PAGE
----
“I didn’t want anyone to read the book and feel sorry for me,” says Rush of a life in which he was shot, imprisoned and seriously injured when his tour bus crashed and, most punishingly, he lost three of his children to sickle cell anemia. Musicians helped him on the difficult road to success, but James Brown, both when Rush was a junior and later a veteran, left it out of his pocket when he offered generosity. “Some men behave like dogs,” says Rush. “My thing has always been not to give up, to keep pushing, as Curtis Mayfield sang. All those hills and valleys that I’ve climbed, well, someone would always come and take me out. Life is so short that I consider the good as the superimposition of the bad. “
Born Emmet Ellis Jr in Homer, Louisiana, to sharecropper parents, segregation overshadowed very poor upbringing. “We had no electricity in our house,” says Rush. “Just an outside bathroom. I grew up picking cotton and received little schooling. But Mom and Dad loved us and raised us well and even though they had very little money, they made sure we got the essentials. It’s the oldest black blues song in America, and it’s still a road. “
Emmet Jr decided to make his own way at age 13, leaving home to work full time as a farm laborer. Determined to perform, and being tall and confident, he began to sit with blues musicians who played juke venues (shanty bars often built on plantations). At age 15, he joined the Rabbit’s Foot Minstrels company as a singer and dancer, applying burnt cork to his face (as was then expected of minstrels) before performing.
“Bessie Smith and Louis jordan and many others started with minstrels ”, he says. “Minstrels also created black vaudeville, and Sammy Davis Jr and others grew out of that. I’m not defending minstrels, I’m just saying it was a bridge for many of us to enter the entertainment industry. “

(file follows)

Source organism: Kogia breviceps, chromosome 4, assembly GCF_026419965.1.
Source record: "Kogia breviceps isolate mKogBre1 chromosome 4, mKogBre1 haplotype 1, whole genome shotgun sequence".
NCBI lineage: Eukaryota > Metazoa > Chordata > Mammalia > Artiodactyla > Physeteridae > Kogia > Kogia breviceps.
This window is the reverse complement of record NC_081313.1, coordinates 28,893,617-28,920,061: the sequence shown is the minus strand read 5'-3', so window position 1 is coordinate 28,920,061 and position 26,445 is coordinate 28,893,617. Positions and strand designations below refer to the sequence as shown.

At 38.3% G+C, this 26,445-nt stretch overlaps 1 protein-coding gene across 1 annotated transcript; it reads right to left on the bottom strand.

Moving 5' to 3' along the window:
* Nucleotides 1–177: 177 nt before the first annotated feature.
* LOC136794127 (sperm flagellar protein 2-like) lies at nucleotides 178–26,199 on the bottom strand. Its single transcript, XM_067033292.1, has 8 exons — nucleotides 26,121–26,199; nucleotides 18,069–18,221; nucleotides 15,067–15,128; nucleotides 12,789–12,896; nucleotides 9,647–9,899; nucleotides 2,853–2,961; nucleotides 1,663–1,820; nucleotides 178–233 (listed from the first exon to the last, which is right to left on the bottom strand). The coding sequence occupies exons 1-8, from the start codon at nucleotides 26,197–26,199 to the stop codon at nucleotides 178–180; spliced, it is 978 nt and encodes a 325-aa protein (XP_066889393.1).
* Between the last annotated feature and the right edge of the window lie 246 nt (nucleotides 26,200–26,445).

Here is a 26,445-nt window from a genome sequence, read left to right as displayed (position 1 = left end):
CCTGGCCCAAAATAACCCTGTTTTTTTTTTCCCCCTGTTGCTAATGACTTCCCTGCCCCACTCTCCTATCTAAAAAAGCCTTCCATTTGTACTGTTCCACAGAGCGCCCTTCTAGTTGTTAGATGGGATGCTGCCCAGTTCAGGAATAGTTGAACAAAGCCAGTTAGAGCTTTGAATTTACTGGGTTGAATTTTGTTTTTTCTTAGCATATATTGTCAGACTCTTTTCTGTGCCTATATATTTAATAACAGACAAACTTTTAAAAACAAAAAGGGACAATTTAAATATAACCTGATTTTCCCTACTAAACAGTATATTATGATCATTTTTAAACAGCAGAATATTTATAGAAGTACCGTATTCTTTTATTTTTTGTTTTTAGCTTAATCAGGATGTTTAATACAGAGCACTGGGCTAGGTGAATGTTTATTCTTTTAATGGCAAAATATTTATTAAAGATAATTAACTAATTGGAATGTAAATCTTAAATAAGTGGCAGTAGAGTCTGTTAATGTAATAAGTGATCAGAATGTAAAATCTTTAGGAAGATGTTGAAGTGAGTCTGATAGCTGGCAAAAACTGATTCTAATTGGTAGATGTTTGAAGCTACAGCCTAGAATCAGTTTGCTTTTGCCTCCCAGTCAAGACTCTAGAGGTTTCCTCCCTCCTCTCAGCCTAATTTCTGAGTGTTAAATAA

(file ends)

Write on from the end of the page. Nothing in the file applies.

He changed his name to Bobby Rush, out of respect for his father, who was now a preacher and blues was considered the devil’s music, working at music venues where sharecroppers drank and danced. Upon moving to Memphis, Rush befriended Rufus Thomas and Albert King and educated him in the basics of the music industry, and then in 1953, he joined the great migration of African Americans north. In Chicago, he earned a reputation for being an entertaining entertainer, but little else: He worked a hot dog stand, opened a barbecue, collected scrap metal, and grafted hard to support his family. Releasing seven 45s on six different independent record labels between 1964 and 1971, it finally clicked when Chicken heads It peaked at number 34 on the US R&B charts. “Folk funk” is how Rush described their sound, and their success became a staple on the jukeboxes of the South, selling a million copies. A bad deal meant he saw no royalties, but it brought him more bookings and the public loved him. “We in the entertainment business,” he says, “so I try my best to do that: entertain. “